The Blake Project, the brand consultancy behind Branding Strategy Insider, delivers interactive brand education workshops and keynote speeches designed to align marketers on essential concepts in brand management and empower them to release the full potential of the brands they manage.
In the last 20 years, Procter & Gamble, the world’s most magnificent marketing machine, has launched many magnificent brands.
They include: Vicks, Oil of Olay, Pantene, Cover Girl, Noxzema, Clarion, Old Spice, Max Factor, Giorgio, Baby Fresh, Tampax, Iams, Spinbrush, Clairol, Wella and Glide.
Wait a minute, you might be thinking. Didn’t P&G buy Glide from W.L. Gore and Wella from that German company?
That’s right. They did. As a matter of fact, Procter & Gamble bought all of these 16 brands and relaunched them as P&G brands.
That’s what most big companies do. Instead of launching their own brands, they buy them from other companies, sometimes for a lot of money. The Wella deal was worth a reported 6.5 billion euros.
I have a lot of respect for the marketing savvy of the people at P&G. In books and articles, I have commented favorably on the strategies developed for many of their brands. The launch of Crest toothpaste and Scope mouthwash in particular.
But in the last few decades, I’ve had this nagging thought in the back of my mind. With all of Procter’s marketing smarts and financial muscle, why don’t they launch their own brands rather than buy them?
This is not an indictment of P&G. Most big companies do the same. They buy rather than launch. PepsiCo bought Mountain Dew and Gatorade, for example, instead of launching their own caffeinated citrus and sports drinks.
(Actually PepsiCo did launch a sports drink, All Sport, which went nowhere. So they spent $13 billion to buy the real thing (Gatorade along with its corporate parent Quaker Oats.)
Then there’s Coca-Cola, the Procter & Gamble of soft drinks. But Coke is no better in launching new brands than P&G.
Coca-Cola missed the caffeinated citrus category (pioneered by Mountain Dew), so they tried to get into the game with Mello Yello. That didn’t work, so they tried Surge which didn’t work either.
Coca-Cola missed the spicy cola category (pioneered by Dr Pepper), so they tried to get into the game with Mr. Pibb. That didn’t work either.
Coca-Cola missed the all-natural category (pioneered by Snapple), so they tried to get into the game with Fruitopia. That didn’t work either.
Coca-Cola missed the sports drink category (pioneered by Gatorade), so they tried to get into the game with PowerAde which hangs in there as a weak No.2 brand.
Coca-Cola missed the energy drink category (pioneered by Red Bull), so they tried to get into the game with KMX. That didn’t work.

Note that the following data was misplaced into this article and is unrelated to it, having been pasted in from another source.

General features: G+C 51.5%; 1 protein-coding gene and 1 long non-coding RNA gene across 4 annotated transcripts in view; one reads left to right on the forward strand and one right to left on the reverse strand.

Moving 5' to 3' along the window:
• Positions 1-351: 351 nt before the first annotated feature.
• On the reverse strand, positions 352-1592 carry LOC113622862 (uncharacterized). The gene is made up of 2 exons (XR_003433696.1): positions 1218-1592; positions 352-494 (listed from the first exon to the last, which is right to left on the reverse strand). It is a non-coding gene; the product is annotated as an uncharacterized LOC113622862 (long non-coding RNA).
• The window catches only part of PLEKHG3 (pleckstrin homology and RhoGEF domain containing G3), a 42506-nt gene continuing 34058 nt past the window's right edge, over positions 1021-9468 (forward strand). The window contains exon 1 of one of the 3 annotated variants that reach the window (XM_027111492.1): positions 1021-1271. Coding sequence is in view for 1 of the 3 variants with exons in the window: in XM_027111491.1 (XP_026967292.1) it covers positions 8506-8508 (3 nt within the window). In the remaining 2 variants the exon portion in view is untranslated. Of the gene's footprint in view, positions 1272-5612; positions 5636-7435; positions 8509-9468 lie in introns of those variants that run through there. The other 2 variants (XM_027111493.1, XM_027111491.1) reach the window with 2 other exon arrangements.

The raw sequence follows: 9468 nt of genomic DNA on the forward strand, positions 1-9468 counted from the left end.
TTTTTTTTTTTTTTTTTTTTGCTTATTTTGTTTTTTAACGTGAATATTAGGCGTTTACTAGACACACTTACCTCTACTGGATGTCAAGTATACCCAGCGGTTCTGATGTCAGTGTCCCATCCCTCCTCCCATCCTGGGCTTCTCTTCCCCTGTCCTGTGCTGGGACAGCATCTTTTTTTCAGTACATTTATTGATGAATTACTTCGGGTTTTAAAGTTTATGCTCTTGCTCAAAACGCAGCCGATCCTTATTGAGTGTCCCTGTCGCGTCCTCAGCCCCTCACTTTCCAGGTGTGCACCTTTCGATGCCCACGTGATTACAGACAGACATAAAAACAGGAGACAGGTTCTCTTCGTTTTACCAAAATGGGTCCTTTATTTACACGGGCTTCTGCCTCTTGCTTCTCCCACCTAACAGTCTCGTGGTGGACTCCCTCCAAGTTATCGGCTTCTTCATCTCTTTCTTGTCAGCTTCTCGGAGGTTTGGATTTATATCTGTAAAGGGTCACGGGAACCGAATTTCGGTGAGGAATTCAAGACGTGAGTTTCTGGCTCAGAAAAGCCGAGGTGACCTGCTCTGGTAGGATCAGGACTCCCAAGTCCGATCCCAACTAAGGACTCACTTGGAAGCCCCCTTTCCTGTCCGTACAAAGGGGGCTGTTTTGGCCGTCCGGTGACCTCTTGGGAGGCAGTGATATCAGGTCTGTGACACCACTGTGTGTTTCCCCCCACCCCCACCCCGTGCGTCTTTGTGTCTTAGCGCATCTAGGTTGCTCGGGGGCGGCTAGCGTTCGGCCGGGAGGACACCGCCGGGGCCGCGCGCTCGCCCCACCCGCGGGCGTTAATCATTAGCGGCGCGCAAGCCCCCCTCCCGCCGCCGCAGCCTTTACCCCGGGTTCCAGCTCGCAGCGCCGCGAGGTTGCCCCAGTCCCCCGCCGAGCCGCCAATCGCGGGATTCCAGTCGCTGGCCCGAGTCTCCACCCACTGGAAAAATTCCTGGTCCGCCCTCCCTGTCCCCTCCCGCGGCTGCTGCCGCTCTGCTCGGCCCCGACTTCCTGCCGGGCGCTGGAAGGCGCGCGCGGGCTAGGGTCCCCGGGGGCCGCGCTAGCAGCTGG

Why do companies like Procter & Gamble and Coca-Cola miss the boat when it comes to launching new brands? There are three reasons.
1. An advertising-driven launch.
Most big companies will not launch a new brand without the backing of a substantial advertising budget. Yet a successful new brand is usually built around a new category which can take years to develop.
That’s why many successful new brands start slowly using primarily PR techniques. Starbucks, Gatorade, Google, Red Bull, to name a few. These brands and many others were introduced by entrepreneurs who have the patience to hang in there while the market develops.
Red Bull, for example, took four years to reach $10 million in annual sales and another five years to reach $100 million. Any big company that took a look at Red Bull in its early days would have said, ‘There’s no market there. We can’t afford a big ad budget to launch an energy drink brand.’
By the time the market develops, it’s too late for a me-too brand.
2. A research-driven name.
You can’t create a new category with a line-extension name. Invariably, new categories are dominated by new names created especially for the category. Red Bull, not AriZona Extreme Energy. PowerBar, not Gatorade Energy Bar. Amazon.com, not BarnesandNoble.com. Dell, not IBM personal computers. Nickelodeon, not the Disney Channel.
With marketing history clearly in favor of new names rather than ‘stretched’ names, why do companies continue to take the line-extension path.
They do research.
When asked which brand name he or she prefers, the average consumer invariably chooses the familiar name.
Toyota Super or Lexus? Invariable the answer is ‘Toyota Super’. ‘Who’s ever heard of a Lexus? (Either Toyota neglected to research the Lexus name or they chose to ignore their own research.)
Mercedes-Benz Ultra or Maybach? Would your average multi-millionaire prefer to drive a car that he or she has never heard of than a Mercedes? Yet in the long run, Mayback is the clearly superior name.
3. A broad distribution plan.
With a substantial advertising launch, a new product needs broad distribution to make the economics work. So companies pressure the distribution with discounts, two-for-ones, free merchandise and sometimes the payment of slotting fees.
The odds are stacked against such a plan. New brands take off slowly and with little selling at point of sale, most new product launches are bound to fail. A recent Nielsen BASES and Ernst & Young study put the failure rate of new U.S. consumer products at 95 percent and new European consumer products at 90 percent.
A better distribution plan is to start ‘narrow,’ often with a single chain. Charles Shaw (Two-Buck Chuck) started with a single chain (Trader Joe’s) in a single state (California) and became the fastest-growing table wine ever.
Newman’s Own salad dressing was launched in a single supermarket (Stew Leonard’s in Norwalk, Connecticut). The store sold 10,000 bottles in the first two weeks.
With narrow distribution, you can often arrange special displays and promotions which increase your brand’s chance for success.
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